Georgia: Paradoxes & Parodies
By Neil Williman and Fabian Lentsh, Images by Simon Huber
Neil Williman and Fabian Lentsch have embarked on a snow-bound mission, in their purpose-built Snowmads ‘home’ truck. They started in Austria, and are filming and documenting their travels. Neil caught Chill Manual up with their Georgia heli-mission:
‘Georgia, Eurasia: a place of paradoxes, to the point of parodies. We flew into Kutaisi to meet Fabi and hit the road in his Snowmads truck (‘we’ being myself and the filmers: Simon and Jonas, AKA Yolo). Fabi wasn't picking us up until the next day… In the taxi on the way to the guest house, the taxi driver asked Simon if he wanted to drive, and I don't think he was joking. Simon was drinking a beer at the time.
And though the guest house was super clean and tidy (with tasty food which appeared to be locally sourced and homemade), it was run by an elderly Christian woman who played sexually-explicit music videos on the TV.
Fabi picked us up in the morning - it was a great feeling to be back in the Snowmads truck. The only thing that seemed to have changed since I was with him in Turkey a couple of months earlier, was that one of the large cupboards was entirely filled with Iranian 'fresh' dates.
We noticed that everyone had smartphones, hot water never seemed to get hot, and that the roads were super bad. The drive to the mountain town we would take the heli from, was almost comically potholed. Neither Fabi nor Jonas (the only holders of the necessary truck licence) seemed to notice, or at least didn't bother slowing down. Apparently the further east they had driven, the less they cared about the poor roads, and Georgia is pretty far east of Austria!
The town we arrived in had a familiarly un-familiar feel to it. The last place I expected to eat at the end of the long, bumpy and cattle-covered road, was a small, hipster restaurant with trendy music and fejoa lemonade.
Locals led their horses down the cobbled road outside, while other locals shared shred stories from the hill that day - dressed in trendy ski gear and sipping craft beers. The barman there was to become our best local friend (thanks for the hook-ups and help-outs Nick!).
Even we were living a laughably contrasting lifestyle; the heli was parked on the lawn of the nice hotel across the river from the hipster restaurant, but we were sleeping in the truck, at an abandoned car park around the corner; just out of sight of the hotel, but hanging out there often enough that they thought we were guests.
Fabi had been in touch with German heli-skiing guide Flory, and the Swedish pilot he had teamed up with: 'Mad Matts', who turned out to be the most hilariously badass pilot any of us had ever flown with! They’d been based there for a good chunk of the season, and this particular week, they only had two heli-loads of clients, rather than three. So we were able to tag along - as long as we covered costs and waited for when it suited them to bump us up.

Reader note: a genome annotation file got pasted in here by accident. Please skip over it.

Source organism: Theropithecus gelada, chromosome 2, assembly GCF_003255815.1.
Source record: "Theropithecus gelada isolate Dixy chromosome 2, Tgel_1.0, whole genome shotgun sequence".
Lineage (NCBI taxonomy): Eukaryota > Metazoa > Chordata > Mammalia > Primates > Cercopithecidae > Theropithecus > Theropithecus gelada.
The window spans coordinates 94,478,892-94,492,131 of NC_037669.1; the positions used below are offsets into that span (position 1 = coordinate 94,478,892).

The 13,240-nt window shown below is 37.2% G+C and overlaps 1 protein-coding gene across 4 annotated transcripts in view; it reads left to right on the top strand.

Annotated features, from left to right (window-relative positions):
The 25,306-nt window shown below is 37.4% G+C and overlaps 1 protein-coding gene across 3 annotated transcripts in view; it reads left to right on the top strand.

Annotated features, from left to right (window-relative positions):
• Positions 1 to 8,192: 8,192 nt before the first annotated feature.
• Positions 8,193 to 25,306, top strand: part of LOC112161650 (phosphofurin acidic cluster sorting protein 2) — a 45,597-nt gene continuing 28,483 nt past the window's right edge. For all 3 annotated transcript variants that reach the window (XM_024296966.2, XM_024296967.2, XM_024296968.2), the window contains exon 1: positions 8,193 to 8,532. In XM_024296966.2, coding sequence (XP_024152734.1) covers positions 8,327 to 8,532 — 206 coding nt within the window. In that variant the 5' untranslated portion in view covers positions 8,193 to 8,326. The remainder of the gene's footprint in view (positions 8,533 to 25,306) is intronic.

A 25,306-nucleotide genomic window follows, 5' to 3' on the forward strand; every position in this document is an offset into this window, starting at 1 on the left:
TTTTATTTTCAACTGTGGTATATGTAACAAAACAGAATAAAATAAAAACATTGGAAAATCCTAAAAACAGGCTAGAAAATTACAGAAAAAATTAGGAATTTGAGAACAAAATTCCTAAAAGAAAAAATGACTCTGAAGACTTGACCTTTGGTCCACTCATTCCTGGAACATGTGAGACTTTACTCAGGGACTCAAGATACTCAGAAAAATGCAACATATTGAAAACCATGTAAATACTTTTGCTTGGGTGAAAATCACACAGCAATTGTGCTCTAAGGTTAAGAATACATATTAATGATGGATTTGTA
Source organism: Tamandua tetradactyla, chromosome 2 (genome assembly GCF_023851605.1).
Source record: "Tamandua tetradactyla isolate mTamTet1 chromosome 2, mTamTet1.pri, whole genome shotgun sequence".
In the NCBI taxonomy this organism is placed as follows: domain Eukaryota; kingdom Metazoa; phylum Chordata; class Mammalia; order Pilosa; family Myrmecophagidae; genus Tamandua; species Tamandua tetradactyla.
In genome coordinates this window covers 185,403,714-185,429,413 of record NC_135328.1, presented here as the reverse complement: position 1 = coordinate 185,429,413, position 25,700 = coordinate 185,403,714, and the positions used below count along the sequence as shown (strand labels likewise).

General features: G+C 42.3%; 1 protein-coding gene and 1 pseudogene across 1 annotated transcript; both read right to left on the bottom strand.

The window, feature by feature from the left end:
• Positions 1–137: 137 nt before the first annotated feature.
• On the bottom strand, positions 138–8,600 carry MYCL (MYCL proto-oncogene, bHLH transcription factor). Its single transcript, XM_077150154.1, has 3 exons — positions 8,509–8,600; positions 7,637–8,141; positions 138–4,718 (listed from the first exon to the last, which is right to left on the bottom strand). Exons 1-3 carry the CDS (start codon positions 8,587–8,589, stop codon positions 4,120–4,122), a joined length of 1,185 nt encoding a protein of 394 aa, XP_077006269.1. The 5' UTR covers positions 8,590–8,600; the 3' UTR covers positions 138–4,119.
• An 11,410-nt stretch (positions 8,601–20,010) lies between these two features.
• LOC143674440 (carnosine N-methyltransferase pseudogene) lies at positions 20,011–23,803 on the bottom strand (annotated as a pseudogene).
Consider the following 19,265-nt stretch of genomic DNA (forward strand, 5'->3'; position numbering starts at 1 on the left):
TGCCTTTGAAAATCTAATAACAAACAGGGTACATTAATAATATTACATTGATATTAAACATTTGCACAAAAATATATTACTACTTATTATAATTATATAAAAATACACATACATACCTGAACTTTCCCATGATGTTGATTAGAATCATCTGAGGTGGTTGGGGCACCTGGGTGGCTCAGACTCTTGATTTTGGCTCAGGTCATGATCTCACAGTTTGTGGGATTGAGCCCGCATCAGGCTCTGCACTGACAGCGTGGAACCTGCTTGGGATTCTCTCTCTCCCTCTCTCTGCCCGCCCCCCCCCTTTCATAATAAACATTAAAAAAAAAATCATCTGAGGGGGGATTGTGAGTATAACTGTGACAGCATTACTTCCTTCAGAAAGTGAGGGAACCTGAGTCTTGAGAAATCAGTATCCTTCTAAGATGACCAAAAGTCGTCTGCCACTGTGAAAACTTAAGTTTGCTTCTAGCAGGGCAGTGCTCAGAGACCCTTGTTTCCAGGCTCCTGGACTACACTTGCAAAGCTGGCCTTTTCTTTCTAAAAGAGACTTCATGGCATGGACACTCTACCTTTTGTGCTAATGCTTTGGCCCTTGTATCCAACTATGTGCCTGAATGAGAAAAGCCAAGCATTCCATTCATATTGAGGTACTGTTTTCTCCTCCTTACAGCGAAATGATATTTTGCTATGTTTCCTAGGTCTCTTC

Flory told Fabi he 'knew some nice looking steep lines', but after a few years of people misunderstanding what terrain makes good freeride movies, we were hesitant about trusting that. Turned out that as a former freeride pro, Flory knew exactly what he was talking about. He flew us straight to some zones that absolutely blew my mind! Everything was perfect: the terrain, snow, weather, light… We really couldn't ask for any better.
According to Flory, we did some 'almost certainly first descents'… We named one of the faces 'Dirtier Needle' in homage to the classic Alaskan face. I had always dreamed of this exact situation, but thought it only happened in Alaska. Fabi said that this was very comparable to his filming experiences in AK, which more than satisfied me, though I immediately put heavy pressure on myself to get the most amazing shots ever!
First run, I tried to take on a decent double drop, but went way too big on the first take-off. I crashed super hard off the second; breaking a pole, losing my GoPro and bruising myself up. I got straight back in the heli but then couldn't get it together at the top of my next line, and skied more mellowly for the rest of the day. I accidentally kicked off a cornice too, which left me half standing on rock and feeling like an idiot.
To be honest, I spent a good portion of the trip feeling scared or stressed; desperately trying to get shots in the three days we had before the weather got bad and the heli left. It was still a super-positive experience, don't get me wrong; I don't want to pretend like 'everything was great all the time, I ski like a goddam superhero and you should be jealous'!
If there's anything I've learnt in my time on this snowy planet, it's that you've just gotta make the most of wherever you are, the right attitude can make anywhere fun, and vice versa. Fabi brought the right attitude for sure - he absolutely killed it the whole time.
I'm proud of the footage we got, and as I write this, I'm ready for the week of bad weather that we're facing, as well as the next heli only being able to drop us off at the bottom of a touring zone to winter camp for a week. Dreams coming true for sure, but it feels like it's in return for putting your heart and soul into something that isn't guaranteed to give anything back. Fabi has done that to the max by organising this trip.
Thanks for reading and following, people… Now go enjoy the slushy closing day, early season hiking mission or whatever you're doing, wherever you are. Peace out!’
(Editors Note: Neil and Fabi are current/former Chill Pass holders. Search 'Snowmads Neil' or 'Snowmads Fabian' to see their webisode, or full details about their movie.)